On Driving Western Roads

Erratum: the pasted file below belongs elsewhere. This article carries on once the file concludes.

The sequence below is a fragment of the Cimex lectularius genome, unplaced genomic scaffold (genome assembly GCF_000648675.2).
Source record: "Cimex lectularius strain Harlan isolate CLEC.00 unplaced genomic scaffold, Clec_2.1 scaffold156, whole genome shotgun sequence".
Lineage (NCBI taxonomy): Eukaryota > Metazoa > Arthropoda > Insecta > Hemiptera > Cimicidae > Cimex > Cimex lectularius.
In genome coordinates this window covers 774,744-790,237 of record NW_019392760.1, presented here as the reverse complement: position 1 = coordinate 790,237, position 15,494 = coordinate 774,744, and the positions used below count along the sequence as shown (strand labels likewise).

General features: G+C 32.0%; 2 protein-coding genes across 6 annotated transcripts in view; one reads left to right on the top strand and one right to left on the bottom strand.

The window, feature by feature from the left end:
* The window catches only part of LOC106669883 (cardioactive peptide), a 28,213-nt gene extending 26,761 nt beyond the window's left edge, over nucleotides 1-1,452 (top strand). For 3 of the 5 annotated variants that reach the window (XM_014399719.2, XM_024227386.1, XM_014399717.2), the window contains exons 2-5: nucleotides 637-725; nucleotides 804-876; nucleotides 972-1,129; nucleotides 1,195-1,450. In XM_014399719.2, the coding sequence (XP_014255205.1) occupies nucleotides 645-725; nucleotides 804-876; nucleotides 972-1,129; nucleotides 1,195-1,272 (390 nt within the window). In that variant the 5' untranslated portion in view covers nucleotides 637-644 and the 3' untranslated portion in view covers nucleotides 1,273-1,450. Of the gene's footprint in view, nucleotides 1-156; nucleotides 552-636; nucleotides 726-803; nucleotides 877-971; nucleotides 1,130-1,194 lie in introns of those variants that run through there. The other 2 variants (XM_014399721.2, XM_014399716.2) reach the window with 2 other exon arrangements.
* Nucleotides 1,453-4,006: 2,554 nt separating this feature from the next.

Was it Sacajawea buried here? All the people carrying burdens to hold over the Pacific ocean. All the ways a horse can lay down its head. Roads unfurling into what? The forests of Seussian trees; the carpets of wildflowers: resourceful, jaunty. Outside of Ennis, Montana, the foothills roll into blue real hills. The real blue hills fold into real blue sky. Big Sky. Plains and glaciers. Glaciated plains with their screes of debris. Cows roam. When did you decide on blue and gold? When did you decide on green? The road unfurls into dilapidated farms. The image of a Ford driving away down the road. The image of the first timid deer over the doorstep. And they – deer and antelope and foxes – flushing out onto roads or wandering the stalks of corn. The real cowboys with their round chew silhouettes; rubbed raw, back pocket. And you can still be born and still go to high school and still die in these places. The ladies used to come and look in consternation at the lakes, fanning. You can see where the photographers brought their plate glass and curtains thousands of feet up. A bear is above you; the sunset’s unfurling below. The sunset is a cloud threading its hand over the crags. The sunset is the ring of blood on the trees. The bones of original ancestors lie here. The Blackfeet called this the backbone of the world. Even Sacajawea was buried here. Even she.